For nearly six years, from the assassination of King Abdullah in July 1951 to King Husayn's declaration of martial law in April 1957, Jordan went through a hair-raising process of monarchical and political transition. Those years witnessed "the short, unhappy reign of King Talal," his succession by the seventeen-year old Husayn, the near-drowning of Jordan in the swirling currents of Pan-Arab nationalism, and the eventual "Hashemite restoration" which has lasted to the present. By combing the archives, reading the published sources, and interviewing many participants (including King Husayn), Satloff has with outstanding skill pieced together the first reliable history of that turbulent period. As his title implies, the story is mostly about personalities; by bringing them to life, the author infuses his analysis with verve and interest.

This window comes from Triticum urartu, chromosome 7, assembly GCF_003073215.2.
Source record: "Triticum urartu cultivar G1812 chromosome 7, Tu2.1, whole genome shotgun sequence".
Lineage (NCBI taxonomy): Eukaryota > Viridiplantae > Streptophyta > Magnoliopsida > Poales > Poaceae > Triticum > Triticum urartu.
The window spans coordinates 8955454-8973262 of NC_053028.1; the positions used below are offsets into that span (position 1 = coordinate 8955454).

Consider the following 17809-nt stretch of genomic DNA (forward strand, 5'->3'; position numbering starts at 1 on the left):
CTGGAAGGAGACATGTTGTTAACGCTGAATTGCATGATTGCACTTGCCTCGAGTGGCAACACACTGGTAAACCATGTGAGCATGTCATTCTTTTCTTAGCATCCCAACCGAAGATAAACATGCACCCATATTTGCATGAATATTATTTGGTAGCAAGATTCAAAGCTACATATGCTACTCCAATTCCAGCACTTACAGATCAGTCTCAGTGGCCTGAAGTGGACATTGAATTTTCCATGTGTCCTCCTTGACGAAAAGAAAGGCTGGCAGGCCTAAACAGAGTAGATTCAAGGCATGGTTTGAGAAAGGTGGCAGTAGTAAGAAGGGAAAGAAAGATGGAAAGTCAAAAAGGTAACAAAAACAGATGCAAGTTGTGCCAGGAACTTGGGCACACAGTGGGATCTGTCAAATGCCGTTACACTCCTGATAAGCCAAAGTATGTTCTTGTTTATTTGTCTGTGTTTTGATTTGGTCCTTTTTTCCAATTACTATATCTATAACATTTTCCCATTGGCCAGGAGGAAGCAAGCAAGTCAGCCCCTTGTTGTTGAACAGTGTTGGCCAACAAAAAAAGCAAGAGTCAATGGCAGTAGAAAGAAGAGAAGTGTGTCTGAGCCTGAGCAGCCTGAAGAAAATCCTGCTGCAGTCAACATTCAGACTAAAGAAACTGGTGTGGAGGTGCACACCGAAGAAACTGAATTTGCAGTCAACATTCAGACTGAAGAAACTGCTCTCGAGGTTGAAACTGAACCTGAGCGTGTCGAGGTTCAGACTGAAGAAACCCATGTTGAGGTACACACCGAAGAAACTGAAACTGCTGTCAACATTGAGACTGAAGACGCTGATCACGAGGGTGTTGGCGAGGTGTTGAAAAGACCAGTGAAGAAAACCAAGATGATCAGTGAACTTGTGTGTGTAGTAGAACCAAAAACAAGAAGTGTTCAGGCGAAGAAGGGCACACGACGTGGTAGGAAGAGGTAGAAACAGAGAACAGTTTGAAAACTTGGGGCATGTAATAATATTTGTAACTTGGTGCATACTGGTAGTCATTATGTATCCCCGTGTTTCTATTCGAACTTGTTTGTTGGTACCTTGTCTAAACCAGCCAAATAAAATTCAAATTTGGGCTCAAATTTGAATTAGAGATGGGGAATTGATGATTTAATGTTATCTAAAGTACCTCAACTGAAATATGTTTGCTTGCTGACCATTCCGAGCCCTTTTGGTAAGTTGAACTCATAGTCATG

Satloff holds that by the time Abdullah died, his kingdom had been transformed from the simplicity of "old Transjordan" into a rather more complex polity, one in which the king relied on a small, select cadre of politicians and doers. Husayn first asserted his independence from those "dinosaurs" (most notably, by firing Glubb Pasha) and chose to steer the shoals of ideology (which at one point endowed him with a foreign minister whose overriding passion was to eliminate an independent Jordan as a step toward Arab unity). But, in the end, Husayn returned to his grandfather's ways, looking to the "king's men" to help him sustain a Hashemite monarchy in a most inhospitable environment.